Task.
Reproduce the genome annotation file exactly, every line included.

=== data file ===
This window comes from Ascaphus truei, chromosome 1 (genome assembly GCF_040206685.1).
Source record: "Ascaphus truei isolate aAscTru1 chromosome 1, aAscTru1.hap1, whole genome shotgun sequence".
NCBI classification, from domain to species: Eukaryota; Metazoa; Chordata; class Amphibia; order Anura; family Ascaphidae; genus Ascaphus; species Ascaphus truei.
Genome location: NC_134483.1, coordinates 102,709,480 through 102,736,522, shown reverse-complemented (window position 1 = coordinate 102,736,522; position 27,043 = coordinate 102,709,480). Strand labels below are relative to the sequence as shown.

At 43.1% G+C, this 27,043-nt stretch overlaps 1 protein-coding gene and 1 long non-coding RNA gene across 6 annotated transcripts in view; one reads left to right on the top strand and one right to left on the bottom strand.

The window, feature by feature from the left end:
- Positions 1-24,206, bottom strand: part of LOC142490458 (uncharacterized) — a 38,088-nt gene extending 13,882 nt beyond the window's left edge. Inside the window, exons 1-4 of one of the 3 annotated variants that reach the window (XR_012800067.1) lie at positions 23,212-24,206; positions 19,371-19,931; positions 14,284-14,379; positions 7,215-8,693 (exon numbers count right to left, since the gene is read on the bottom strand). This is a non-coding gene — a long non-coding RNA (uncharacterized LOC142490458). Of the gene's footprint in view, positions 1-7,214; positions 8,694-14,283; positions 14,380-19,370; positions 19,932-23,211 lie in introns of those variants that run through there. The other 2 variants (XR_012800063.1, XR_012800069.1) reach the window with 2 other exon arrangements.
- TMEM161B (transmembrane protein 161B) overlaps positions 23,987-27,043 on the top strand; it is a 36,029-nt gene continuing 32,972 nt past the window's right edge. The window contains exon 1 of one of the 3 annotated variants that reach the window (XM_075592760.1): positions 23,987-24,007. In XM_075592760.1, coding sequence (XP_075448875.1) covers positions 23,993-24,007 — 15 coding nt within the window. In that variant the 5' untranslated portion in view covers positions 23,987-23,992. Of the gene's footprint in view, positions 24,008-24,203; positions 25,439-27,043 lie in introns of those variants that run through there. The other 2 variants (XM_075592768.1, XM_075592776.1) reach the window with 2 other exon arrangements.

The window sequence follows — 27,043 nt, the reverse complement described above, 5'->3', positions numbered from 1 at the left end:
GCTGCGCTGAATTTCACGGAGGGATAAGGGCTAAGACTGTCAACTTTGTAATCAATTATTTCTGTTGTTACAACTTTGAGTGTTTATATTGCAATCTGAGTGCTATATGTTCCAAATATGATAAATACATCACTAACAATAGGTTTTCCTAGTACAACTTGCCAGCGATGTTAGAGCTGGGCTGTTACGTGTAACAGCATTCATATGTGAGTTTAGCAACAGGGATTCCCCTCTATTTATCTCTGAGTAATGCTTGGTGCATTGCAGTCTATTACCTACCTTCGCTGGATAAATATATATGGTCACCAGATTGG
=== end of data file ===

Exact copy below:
This window comes from Ascaphus truei, chromosome 1 (genome assembly GCF_040206685.1).
Source record: "Ascaphus truei isolate aAscTru1 chromosome 1, aAscTru1.hap1, whole genome shotgun sequence".
NCBI classification, from domain to species: Eukaryota; Metazoa; Chordata; class Amphibia; order Anura; family Ascaphidae; genus Ascaphus; species Ascaphus truei.
Genome location: NC_134483.1, coordinates 102,709,480 through 102,736,522, shown reverse-complemented (window position 1 = coordinate 102,736,522; position 27,043 = coordinate 102,709,480). Strand labels below are relative to the sequence as shown.

At 43.1% G+C, this 27,043-nt stretch overlaps 1 protein-coding gene and 1 long non-coding RNA gene across 6 annotated transcripts in view; one reads left to right on the top strand and one right to left on the bottom strand.

The window, feature by feature from the left end:
- Positions 1-24,206, bottom strand: part of LOC142490458 (uncharacterized) — a 38,088-nt gene extending 13,882 nt beyond the window's left edge. Inside the window, exons 1-4 of one of the 3 annotated variants that reach the window (XR_012800067.1) lie at positions 23,212-24,206; positions 19,371-19,931; positions 14,284-14,379; positions 7,215-8,693 (exon numbers count right to left, since the gene is read on the bottom strand). This is a non-coding gene — a long non-coding RNA (uncharacterized LOC142490458). Of the gene's footprint in view, positions 1-7,214; positions 8,694-14,283; positions 14,380-19,370; positions 19,932-23,211 lie in introns of those variants that run through there. The other 2 variants (XR_012800063.1, XR_012800069.1) reach the window with 2 other exon arrangements.
- TMEM161B (transmembrane protein 161B) overlaps positions 23,987-27,043 on the top strand; it is a 36,029-nt gene continuing 32,972 nt past the window's right edge. The window contains exon 1 of one of the 3 annotated variants that reach the window (XM_075592760.1): positions 23,987-24,007. In XM_075592760.1, coding sequence (XP_075448875.1) covers positions 23,993-24,007 — 15 coding nt within the window. In that variant the 5' untranslated portion in view covers positions 23,987-23,992. Of the gene's footprint in view, positions 24,008-24,203; positions 25,439-27,043 lie in introns of those variants that run through there. The other 2 variants (XM_075592768.1, XM_075592776.1) reach the window with 2 other exon arrangements.

The window sequence follows — 27,043 nt, the reverse complement described above, 5'->3', positions numbered from 1 at the left end:
GCTGCGCTGAATTTCACGGAGGGATAAGGGCTAAGACTGTCAACTTTGTAATCAATTATTTCTGTTGTTACAACTTTGAGTGTTTATATTGCAATCTGAGTGCTATATGTTCCAAATATGATAAATACATCACTAACAATAGGTTTTCCTAGTACAACTTGCCAGCGATGTTAGAGCTGGGCTGTTACGTGTAACAGCATTCATATGTGAGTTTAGCAACAGGGATTCCCCTCTATTTATCTCTGAGTAATGCTTGGTGCATTGCAGTCTATTACCTACCTTCGCTGGATAAATATATATGGTCACCAGATTGG